downstroke

noun
down·​stroke | \ ˈdau̇n-ˌstrōk How to pronounce downstroke (audio) \

Definition of downstroke

: a downward stroke

Examples of downstroke in a Sentence

Recent Examples on the Web The wing segments close during the following downstroke to create a more powerful downstream force; the smaller the bird robot makes itself, by contracting its wings, the less friction. Courtney Linder, Popular Mechanics, "Drones Are Cool, But Robot Birds Are Better," 9 July 2020 By observing smoke added to the wind, the researchers noticed the dragonflies twisted their wings on each downstroke. Anchorage Daily News, "The dragonfly, Alaska’s state insect, is a nimble flying machine," 20 July 2019 Whereas ordinary birds pull themselves aloft with just the downstroke of their wings, insects and hummers generate lift in both directions. Jonathon Keats, Discover Magazine, "The Origins of Flight, From Birds to Bugs to Planes," 21 June 2019 Press it once to power the bike on and make the motor ready to assist the next pedal downstroke. Thomas Ricker, The Verge, "Ampler Curt e-bike review: electric doesn’t have to mean big and ugly," 6 Sep. 2018 A hydrodynamic analysis of the humpback's movements in the lab confirmed that both the upstroke and the downstroke of its flippers provide forward thrust. Carrie Arnold, National Geographic, "Rare Video Captures Never-Before-Seen Whale Behavior," 12 July 2017 Clip-ins are cycling shoes that connect to a bike's pedals via little metal or plastic cleats so that the rider can use leg power on the upstroke as well as the downstroke. Jacqueline Detwiler, Popular Mechanics, "Why Gravel Cycling Is Terrifying—And Exhilarating," 6 Mar. 2017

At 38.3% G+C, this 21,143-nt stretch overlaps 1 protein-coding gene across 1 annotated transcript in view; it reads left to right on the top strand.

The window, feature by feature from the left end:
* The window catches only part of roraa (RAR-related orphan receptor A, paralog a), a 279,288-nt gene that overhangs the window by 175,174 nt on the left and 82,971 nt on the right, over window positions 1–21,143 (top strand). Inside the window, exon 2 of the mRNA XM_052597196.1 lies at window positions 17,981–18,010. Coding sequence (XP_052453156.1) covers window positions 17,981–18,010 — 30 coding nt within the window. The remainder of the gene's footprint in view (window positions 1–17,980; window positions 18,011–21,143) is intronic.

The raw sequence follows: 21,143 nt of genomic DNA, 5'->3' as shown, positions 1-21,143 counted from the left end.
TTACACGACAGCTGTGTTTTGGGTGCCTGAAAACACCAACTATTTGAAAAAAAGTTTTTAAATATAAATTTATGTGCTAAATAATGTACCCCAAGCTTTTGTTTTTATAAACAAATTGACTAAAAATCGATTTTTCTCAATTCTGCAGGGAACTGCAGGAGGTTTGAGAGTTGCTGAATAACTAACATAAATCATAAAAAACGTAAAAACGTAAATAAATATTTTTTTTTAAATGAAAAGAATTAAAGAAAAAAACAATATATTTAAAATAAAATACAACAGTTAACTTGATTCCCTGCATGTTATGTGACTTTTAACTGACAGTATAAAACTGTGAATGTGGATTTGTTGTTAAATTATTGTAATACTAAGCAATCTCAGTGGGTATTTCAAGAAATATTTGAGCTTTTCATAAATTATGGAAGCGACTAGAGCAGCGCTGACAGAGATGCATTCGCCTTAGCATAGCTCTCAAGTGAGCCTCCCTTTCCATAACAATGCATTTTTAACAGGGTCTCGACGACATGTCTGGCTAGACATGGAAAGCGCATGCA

These example sentences are selected automatically from various online news sources to reflect current usage of the word 'downstroke.' Views expressed in the examples do not represent the opinion of Merriam-Webster or its editors. Send us feedback.

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First Known Use of downstroke

1551, in the meaning defined above

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Time Traveler for downstroke

Time Traveler

The first known use of downstroke was in 1551

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Cite this Entry

“Downstroke.” Merriam-Webster.com Dictionary, Merriam-Webster, https://www.merriam-webster.com/dictionary/downstroke. Accessed 8 Mar. 2021.

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